Regardless, the mere fact that LeBron James, the reigning king of American sports, is commenting publicly about Monday Night Football helps support my claim. He is not watching baseball and the Yankees, instead his attention is firmly devoted to the football game. A naysayer might argue that James is a Cowboys fan. That is true. But he is also a high-profile Yankees fan. He must have made at least one reference to the Bronx Bombers, right? In the end, James posted a grand total of eight tweets about the football game and zero relating to baseball. That measure is as good a barometer of my point as any.

Rookie outfielder Melky Mesa just hit a lazy line drive up the middle for his first big-league hit, putting the Yanks up, 10-2 in the baseball game. Simultaneously, in the football game, Dez Bryant missed the hot read on a Bears blitz causing Tony Romo’s pass to be intercepted and returned for a defensive touchdown. Which of those sentences was more interesting to you? Which play would you rather watch? If your answer is the baseball one, you might want to check your pulse.

During baseball’s faux-cendency, the NFL has diverted our attention by offering a frenzy of interesting narratives. These range from the rise of the super-quarterback to another unlikely Giants Superbowl victory over the Patriots. Even now, we are all buzzing over last Sunday’s last minute comeback victory nearly delivered by Robert Griffin III, then — in finality — by Eli Manning.

Baseball, compared to the NFL, has no attitude and little sex appeal. Suddenly, I think I am starting to understand why women tend to go for the dangerous bad boy with the mean streak instead of the nerdy gentleman and his 401k.

And I know I’m not alone. Several of my friends have confided in me that baseball bores them too. Usually, such an admission is closely followed by some guilt and a conversation about football. If there was a poll of American sports fans, I have no doubt that many of them would agree with the statement that baseball is unable to hold their attention for long and that football is the most entertaining sport in the United States.

I will not go so far as to say that baseball is boring, but despite expansion of the playoffs, the only true labor peace in sports, parity of competition and the return of purity to the game, Major League Baseball just does not hold a candle to the National Football League’s lofty position in the 21st century American zeitgeist.

I know that as a New York Yankees fan I really shouldn’t complain. I recognize that I have been spoiled rotten with a great Yankee diet of Jeter, Pettitte, Mariano Rivera and five championships. But, unlike my father, I am no traditionalist. Other than the pair of games I attended this summer, I did not sit through and watch an entire baseball game this season. This was the best thing I saw any Yankee do all year. In 2009, I watched through at least one-third of the Yankee’s games, culminating with the dramatic World Series victory over Philadelphia. I now wonder just how deep my love of baseball goes. I fear that the results of my own personal Richter Scale would show that baseball’s time at the epicenter of my fandom is in decline. It is being drowned out by the pounding excitement of football.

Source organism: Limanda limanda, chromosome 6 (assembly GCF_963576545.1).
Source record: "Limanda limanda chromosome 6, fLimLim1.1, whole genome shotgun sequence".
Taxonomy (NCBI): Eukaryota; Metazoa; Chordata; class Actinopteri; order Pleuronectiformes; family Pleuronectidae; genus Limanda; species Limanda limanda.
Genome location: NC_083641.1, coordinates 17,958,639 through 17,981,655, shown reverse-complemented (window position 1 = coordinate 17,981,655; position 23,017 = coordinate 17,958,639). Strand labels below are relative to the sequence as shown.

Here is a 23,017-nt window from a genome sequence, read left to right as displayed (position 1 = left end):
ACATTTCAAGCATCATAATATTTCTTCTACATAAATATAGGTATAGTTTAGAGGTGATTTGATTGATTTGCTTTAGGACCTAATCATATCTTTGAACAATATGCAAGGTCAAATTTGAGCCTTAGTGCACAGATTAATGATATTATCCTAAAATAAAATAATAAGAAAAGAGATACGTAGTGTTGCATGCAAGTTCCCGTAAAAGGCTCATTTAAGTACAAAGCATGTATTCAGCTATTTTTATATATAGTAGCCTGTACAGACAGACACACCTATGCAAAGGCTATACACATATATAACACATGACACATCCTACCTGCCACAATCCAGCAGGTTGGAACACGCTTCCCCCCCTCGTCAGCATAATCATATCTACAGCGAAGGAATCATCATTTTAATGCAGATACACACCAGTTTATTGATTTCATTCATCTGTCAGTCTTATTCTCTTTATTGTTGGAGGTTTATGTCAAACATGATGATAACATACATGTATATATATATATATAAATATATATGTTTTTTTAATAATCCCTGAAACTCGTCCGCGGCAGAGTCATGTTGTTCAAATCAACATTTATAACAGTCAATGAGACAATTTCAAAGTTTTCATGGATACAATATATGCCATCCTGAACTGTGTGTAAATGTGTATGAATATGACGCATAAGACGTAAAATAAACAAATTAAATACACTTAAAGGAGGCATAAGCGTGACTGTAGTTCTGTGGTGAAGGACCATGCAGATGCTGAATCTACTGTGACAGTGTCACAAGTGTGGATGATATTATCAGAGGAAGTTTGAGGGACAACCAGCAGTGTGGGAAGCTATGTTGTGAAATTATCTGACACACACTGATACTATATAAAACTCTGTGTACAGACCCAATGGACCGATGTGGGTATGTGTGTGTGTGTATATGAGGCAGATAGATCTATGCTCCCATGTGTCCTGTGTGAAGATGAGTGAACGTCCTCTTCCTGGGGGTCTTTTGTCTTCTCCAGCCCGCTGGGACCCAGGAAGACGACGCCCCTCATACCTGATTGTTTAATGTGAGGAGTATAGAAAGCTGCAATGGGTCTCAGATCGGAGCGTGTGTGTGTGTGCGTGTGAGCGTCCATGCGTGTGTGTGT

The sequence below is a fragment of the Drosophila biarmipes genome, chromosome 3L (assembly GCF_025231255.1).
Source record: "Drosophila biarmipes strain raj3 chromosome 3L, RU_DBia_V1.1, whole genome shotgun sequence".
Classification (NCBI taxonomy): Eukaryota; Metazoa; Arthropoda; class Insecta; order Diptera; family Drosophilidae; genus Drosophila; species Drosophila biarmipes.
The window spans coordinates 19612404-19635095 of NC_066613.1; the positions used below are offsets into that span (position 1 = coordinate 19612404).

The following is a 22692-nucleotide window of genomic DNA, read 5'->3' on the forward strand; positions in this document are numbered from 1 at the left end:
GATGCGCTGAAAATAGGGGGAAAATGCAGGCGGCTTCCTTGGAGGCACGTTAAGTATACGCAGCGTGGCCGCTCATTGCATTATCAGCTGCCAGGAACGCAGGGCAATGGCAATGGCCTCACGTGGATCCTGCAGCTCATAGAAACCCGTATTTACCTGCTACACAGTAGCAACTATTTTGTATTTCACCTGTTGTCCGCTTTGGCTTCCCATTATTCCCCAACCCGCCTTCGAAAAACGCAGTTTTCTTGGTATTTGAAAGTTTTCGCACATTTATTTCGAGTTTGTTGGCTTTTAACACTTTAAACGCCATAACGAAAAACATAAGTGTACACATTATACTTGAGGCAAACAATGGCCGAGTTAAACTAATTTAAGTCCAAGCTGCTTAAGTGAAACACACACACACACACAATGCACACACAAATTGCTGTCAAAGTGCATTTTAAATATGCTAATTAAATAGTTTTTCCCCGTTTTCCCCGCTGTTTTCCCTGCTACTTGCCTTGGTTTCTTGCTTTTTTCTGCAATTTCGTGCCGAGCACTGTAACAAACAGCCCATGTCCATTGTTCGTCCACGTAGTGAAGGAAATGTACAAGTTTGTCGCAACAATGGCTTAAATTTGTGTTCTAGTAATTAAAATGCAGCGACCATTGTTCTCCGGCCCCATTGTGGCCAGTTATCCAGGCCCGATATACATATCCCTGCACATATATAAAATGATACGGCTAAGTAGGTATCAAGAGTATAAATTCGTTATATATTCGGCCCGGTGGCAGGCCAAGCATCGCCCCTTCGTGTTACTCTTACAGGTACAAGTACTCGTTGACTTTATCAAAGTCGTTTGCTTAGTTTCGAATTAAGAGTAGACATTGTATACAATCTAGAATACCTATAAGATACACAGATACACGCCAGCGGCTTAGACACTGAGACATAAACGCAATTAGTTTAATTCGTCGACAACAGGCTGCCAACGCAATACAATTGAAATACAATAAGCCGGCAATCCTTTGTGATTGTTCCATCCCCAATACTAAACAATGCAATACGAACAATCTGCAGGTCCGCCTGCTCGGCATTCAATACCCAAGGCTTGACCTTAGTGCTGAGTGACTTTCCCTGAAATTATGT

An NFL critic might say that football is not so great, that it is recovering from its laughable decision to replace its referees with overwhelmed amateurs through the first three weeks of the season. Be that as it may, the people still watched in record numbers. Yes, the relationship between the NFL’s owners and players is at an all-time low, but fans love a good battle, so they’ll tune in. Commissioner Roger Goodell has too much power, sure, but he’s younger and more powerful than his befuddling MLB counterpart, the appropriately named, “Bud” Selig.

Heck, even football’s acronym is cooler and more authoritative than baseball’s: THE NFL vs. MLB. I can do this all day.

Certainly, some things in football’s universe are far from hunky-dory. The level of violence in the sport is alarming at times. The Saint’s bounty scandal and the revelations of life-shortening brain damage from years of head trauma has indeed placed a dark cloud over the sport. These are real tragedies that deserve our attention and should be remembered moving forward. But for now, America remains devoted to its national bloodsport. Violence be damned, we just can’t get enough football. I firmly believe that it has become highly representative of the modern American story.

From Real Housewives to politics, our culture is now defined by obstinance and confrontation, making it only natural for us to love a good goal-line stand.

Baseball, meanwhile, is an afterthought. Football, like LeBron, is king. Or the prettiest girl at the dance. Never mind…shhh! Brandon Marshall just broke a tackle…

4 Comments

  1. youre talking about in terms of watchin on tv, but wouldnt u say that sitting in the stands is where baseball really can differentiate itself? Granted ive attended hardly any football games, but being at a baseball field has a certain unique magic to it. The possibility of catching a foul ball, the sound of a bat on ball, the chants, the proximity to the field. Baseball is koo bro.

  2. Creo que todas tenemos "nuestra basura preferida", yo lo que siempre guardo pensando que algun dia lo ocuparé son las botellas de vidrio de jugos del valle,las etiquetas de la ropa que al igual que algunas de ustedes nunca las eh utilizadoo jaja, estaba empezando a guardar las cartones de leche jaja pero hasta que un dia me preguntee. En verdad las vas a ocupar? Jajaja y mejor decidi tirarlas 😀 jaja BUEN POST!!!!!

  3. Have the bike back together–had a few more pieces chromed–heard from John about a ride–whats up with the rest of you–no one rides–drop a line or give me a call–my # is on the contact page–King Rat